Love thy rider/driver – Drivers and Cyclists

Drivers and cyclists – looking out for each other?

Drivers and Cyclists

In recent years, it seems as though the relationship between drivers and cyclists has been placed under intense scrutiny. Stories have emerged of drivers and cyclists going head –to-head over disagreements while there is footage of some drivers forcing cyclists off the road.

As the UK increases its awareness of the environment, rising costs of fuel, unreliable public transport, more of us are putting on our lycra and choosing to cycle instead of drive.  What can we do to improve the relations between drivers and cyclists?

So, what can drivers do to help cyclists?

Some car drivers believe that they own the road and take priority because they pay road tax however by law, a bicycle is a vehicle and so cyclists have just as much right to be on the road as a car.

One common incident that occurs is the ‘dooring’ of cyclists. This is where drivers open their door into the road only to hit a cyclist as they are riding past. There have been reported cases where this has been carried out deliberately, shocking but unfortunately a show of frustration towards cyclists is not uncommon.  Remember to check before getting out of your car for on coming cyclists.Drivers and Cyclists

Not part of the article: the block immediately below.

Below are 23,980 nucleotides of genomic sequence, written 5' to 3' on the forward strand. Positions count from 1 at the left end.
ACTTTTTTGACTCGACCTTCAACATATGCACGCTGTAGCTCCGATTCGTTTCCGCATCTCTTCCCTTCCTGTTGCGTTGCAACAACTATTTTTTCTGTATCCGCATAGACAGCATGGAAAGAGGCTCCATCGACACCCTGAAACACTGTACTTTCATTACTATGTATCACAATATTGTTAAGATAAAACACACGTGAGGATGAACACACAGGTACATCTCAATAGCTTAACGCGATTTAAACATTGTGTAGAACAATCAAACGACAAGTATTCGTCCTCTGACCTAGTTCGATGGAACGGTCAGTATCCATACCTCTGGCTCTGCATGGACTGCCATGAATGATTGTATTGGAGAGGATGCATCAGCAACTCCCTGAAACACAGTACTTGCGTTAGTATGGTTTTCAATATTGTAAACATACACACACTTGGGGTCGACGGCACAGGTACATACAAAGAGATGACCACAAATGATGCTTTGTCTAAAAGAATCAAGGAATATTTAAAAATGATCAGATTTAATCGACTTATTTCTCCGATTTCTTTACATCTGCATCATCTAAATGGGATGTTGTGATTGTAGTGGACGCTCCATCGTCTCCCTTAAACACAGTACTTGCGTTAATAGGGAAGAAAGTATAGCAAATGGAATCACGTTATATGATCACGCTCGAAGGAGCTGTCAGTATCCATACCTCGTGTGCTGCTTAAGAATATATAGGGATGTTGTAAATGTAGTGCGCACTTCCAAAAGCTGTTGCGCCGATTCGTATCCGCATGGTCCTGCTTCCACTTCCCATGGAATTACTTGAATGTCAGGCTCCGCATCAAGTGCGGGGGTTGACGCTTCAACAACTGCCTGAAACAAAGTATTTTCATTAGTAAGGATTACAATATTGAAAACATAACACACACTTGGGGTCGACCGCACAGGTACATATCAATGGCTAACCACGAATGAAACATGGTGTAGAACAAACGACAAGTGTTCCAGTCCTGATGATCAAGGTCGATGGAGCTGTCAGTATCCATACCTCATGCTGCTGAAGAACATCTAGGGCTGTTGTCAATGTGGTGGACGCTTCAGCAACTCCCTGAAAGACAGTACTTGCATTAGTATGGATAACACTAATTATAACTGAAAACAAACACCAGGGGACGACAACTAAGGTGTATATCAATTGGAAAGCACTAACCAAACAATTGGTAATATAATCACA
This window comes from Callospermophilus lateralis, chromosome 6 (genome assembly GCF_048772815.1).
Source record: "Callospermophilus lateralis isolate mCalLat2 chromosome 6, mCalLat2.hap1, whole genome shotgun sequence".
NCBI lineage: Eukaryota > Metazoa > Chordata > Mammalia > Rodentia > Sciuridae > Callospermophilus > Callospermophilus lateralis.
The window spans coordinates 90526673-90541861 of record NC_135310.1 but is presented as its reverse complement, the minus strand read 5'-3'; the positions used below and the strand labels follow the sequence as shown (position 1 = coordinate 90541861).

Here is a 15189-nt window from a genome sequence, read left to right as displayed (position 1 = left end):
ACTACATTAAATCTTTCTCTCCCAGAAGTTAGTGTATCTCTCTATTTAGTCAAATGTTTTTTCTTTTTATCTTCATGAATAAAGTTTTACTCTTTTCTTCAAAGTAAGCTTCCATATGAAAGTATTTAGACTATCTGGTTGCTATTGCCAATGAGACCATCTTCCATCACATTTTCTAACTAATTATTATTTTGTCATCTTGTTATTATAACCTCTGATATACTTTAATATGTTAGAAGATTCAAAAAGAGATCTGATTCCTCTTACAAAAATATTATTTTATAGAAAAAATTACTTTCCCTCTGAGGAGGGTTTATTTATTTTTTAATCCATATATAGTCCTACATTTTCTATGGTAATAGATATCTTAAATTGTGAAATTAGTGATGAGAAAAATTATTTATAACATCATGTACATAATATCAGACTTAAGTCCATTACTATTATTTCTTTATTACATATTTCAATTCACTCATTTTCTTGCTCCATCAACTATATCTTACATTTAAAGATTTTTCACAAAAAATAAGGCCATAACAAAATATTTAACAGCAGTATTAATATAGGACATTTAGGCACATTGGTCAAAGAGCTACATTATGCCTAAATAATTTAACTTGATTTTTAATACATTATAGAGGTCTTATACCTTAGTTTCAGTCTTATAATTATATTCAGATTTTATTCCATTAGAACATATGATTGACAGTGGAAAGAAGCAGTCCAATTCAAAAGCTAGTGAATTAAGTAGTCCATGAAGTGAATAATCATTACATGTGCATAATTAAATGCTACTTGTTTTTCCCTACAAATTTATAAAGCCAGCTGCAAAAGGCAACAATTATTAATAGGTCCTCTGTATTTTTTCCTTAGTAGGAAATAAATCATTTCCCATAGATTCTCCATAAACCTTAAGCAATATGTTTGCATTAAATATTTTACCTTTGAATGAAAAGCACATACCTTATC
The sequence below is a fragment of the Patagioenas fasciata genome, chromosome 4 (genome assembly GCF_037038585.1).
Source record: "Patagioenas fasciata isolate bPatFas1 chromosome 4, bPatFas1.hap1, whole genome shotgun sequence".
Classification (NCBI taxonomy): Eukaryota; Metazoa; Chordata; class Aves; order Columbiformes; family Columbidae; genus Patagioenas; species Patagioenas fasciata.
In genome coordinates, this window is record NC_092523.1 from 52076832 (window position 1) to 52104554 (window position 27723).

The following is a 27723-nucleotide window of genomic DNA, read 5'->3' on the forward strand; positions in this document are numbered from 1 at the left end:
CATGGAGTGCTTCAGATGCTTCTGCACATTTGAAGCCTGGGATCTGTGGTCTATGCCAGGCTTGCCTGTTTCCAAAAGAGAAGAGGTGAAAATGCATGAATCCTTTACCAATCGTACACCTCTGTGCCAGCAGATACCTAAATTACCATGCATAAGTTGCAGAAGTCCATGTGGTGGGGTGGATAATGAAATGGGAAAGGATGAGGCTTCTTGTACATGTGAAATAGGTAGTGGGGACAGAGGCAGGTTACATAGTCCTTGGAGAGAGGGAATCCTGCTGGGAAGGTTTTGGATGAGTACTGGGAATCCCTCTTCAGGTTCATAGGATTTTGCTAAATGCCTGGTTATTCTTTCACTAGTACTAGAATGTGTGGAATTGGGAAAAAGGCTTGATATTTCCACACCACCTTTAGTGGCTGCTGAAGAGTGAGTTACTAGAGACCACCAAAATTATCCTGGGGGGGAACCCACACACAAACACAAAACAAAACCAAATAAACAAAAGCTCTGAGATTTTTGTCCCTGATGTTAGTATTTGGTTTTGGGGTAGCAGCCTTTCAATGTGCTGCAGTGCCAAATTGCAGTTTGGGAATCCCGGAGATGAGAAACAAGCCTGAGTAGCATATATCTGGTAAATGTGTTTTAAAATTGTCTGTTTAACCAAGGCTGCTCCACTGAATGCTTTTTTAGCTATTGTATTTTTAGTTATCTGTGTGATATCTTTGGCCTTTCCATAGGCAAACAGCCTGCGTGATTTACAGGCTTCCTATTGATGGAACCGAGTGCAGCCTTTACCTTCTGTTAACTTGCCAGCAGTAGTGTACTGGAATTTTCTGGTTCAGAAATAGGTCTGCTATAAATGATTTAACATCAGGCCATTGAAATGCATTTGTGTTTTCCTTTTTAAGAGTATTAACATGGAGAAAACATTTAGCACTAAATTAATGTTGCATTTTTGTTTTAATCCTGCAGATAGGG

Potholes are not only a problem to drivers and there 4 wheels, imagine hitting one on a bike!  So keep in mind when overtaking cyclists to give them plenty of room should they need to take avoidance action.

Do not follow too closely as this can pose a huge problem with stopping distances make sure that if a cyclist needs to stop or comes off their bike you are far enough away to stop. If you do not have the room to pass then be patient and wait until the opportunity arises but remember, when you pass them, pass them slowly.

Unfortunately not all cyclists stick to the highway code, and in traffic jams they may decide to start weaving the traffic to make progress, so be mindful in town and in standstill traffic that there could be a cyclist coming on either side of you.